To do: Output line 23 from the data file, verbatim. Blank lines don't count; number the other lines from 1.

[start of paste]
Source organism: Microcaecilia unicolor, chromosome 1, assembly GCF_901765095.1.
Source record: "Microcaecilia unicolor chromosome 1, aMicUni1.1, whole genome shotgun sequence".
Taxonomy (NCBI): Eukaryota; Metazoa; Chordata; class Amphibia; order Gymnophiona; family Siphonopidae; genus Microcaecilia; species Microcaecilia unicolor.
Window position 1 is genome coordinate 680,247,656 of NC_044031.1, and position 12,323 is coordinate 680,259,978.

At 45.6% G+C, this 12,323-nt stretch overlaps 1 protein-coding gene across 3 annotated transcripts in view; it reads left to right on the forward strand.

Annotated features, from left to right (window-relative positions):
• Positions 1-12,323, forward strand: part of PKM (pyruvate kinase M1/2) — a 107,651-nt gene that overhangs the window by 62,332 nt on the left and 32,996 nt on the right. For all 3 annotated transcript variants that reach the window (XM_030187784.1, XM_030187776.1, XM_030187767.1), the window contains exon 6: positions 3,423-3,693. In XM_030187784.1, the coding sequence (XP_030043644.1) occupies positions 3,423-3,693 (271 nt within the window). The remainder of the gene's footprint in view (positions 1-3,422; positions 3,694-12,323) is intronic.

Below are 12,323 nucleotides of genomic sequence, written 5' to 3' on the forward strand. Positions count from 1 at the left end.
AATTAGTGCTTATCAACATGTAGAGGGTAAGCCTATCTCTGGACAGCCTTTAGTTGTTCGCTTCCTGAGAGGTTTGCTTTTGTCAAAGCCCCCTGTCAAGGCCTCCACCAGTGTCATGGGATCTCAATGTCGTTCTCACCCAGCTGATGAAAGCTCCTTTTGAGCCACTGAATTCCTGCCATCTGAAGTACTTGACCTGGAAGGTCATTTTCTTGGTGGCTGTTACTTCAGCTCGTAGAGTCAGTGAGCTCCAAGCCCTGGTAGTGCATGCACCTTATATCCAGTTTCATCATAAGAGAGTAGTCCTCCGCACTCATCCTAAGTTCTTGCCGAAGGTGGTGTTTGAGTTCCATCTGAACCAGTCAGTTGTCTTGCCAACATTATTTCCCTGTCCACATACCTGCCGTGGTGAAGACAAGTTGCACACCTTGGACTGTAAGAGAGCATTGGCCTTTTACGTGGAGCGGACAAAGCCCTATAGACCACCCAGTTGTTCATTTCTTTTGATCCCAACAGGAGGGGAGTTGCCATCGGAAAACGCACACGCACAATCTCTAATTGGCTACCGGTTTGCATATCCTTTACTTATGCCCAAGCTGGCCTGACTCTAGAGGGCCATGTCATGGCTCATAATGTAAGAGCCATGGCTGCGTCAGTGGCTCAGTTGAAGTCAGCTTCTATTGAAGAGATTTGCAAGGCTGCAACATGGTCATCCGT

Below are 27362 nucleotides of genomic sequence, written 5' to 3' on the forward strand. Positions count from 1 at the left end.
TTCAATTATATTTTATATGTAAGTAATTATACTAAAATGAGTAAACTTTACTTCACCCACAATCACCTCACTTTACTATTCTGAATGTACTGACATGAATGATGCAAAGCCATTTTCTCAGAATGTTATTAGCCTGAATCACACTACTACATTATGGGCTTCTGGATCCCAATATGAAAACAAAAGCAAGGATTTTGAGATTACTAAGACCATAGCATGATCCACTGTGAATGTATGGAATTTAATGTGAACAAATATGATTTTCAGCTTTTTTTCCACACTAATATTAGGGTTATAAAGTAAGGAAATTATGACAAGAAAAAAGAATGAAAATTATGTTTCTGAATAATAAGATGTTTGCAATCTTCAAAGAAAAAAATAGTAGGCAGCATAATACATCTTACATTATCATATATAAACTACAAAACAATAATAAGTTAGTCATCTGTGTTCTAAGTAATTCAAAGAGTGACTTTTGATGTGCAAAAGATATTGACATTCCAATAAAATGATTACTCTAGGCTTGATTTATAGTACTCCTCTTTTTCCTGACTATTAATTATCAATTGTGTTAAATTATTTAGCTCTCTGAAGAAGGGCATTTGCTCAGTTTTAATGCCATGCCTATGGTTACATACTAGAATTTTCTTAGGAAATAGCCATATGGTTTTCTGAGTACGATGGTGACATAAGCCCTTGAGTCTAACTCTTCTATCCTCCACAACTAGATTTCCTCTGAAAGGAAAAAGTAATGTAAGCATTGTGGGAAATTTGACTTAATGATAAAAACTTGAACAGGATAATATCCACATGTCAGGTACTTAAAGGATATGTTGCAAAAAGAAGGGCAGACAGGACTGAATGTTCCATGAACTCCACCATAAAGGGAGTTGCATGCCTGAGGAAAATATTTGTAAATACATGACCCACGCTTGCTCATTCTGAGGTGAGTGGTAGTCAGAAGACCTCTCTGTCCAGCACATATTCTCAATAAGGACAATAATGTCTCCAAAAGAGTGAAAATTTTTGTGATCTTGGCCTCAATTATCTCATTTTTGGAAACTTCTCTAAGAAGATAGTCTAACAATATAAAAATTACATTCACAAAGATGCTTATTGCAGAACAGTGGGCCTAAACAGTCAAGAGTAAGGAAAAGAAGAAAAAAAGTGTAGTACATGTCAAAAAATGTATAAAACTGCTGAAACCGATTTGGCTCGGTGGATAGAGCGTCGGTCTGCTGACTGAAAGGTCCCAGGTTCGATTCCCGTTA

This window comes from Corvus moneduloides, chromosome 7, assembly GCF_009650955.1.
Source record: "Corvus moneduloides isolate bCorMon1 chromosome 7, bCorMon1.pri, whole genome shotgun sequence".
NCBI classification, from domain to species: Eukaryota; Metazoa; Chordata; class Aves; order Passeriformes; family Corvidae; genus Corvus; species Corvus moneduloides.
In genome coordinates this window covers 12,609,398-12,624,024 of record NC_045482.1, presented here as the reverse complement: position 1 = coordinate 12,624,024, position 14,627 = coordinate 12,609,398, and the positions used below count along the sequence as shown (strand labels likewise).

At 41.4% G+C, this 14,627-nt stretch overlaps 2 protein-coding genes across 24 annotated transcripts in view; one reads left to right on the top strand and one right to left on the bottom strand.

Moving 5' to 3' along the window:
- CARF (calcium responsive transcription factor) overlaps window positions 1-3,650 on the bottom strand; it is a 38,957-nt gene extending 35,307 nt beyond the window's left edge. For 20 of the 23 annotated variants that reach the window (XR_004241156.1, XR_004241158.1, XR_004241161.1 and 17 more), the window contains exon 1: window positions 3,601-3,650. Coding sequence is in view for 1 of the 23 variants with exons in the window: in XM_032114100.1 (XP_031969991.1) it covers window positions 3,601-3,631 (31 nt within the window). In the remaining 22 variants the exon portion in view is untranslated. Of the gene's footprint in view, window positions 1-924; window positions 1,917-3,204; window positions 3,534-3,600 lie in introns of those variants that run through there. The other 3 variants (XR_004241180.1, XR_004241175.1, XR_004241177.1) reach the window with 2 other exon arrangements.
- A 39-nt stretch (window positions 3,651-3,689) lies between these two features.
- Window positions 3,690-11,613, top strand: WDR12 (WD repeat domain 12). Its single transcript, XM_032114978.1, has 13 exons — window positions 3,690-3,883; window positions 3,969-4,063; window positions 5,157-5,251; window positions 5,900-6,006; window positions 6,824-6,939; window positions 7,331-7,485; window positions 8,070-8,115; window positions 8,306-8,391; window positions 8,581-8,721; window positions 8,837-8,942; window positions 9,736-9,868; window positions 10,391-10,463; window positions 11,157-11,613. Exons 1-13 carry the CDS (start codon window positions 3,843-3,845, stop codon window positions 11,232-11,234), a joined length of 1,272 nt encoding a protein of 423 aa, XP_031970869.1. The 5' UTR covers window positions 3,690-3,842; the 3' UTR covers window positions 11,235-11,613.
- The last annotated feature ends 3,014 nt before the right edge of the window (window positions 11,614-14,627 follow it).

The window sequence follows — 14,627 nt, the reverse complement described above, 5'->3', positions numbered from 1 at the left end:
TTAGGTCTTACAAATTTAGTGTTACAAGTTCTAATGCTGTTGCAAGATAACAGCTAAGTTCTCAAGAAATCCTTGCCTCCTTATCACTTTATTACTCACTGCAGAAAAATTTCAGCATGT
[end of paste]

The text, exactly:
TTAGGTCTTACAAATTTAGTGTTACAAGTTCTAATGCTGTTGCAAGATAACAGCTAAGTTCTCAAGAAATCCTTGCCTCCTTATCACTTTATTACTCACTGCAGAAAAATTTCAGCATGT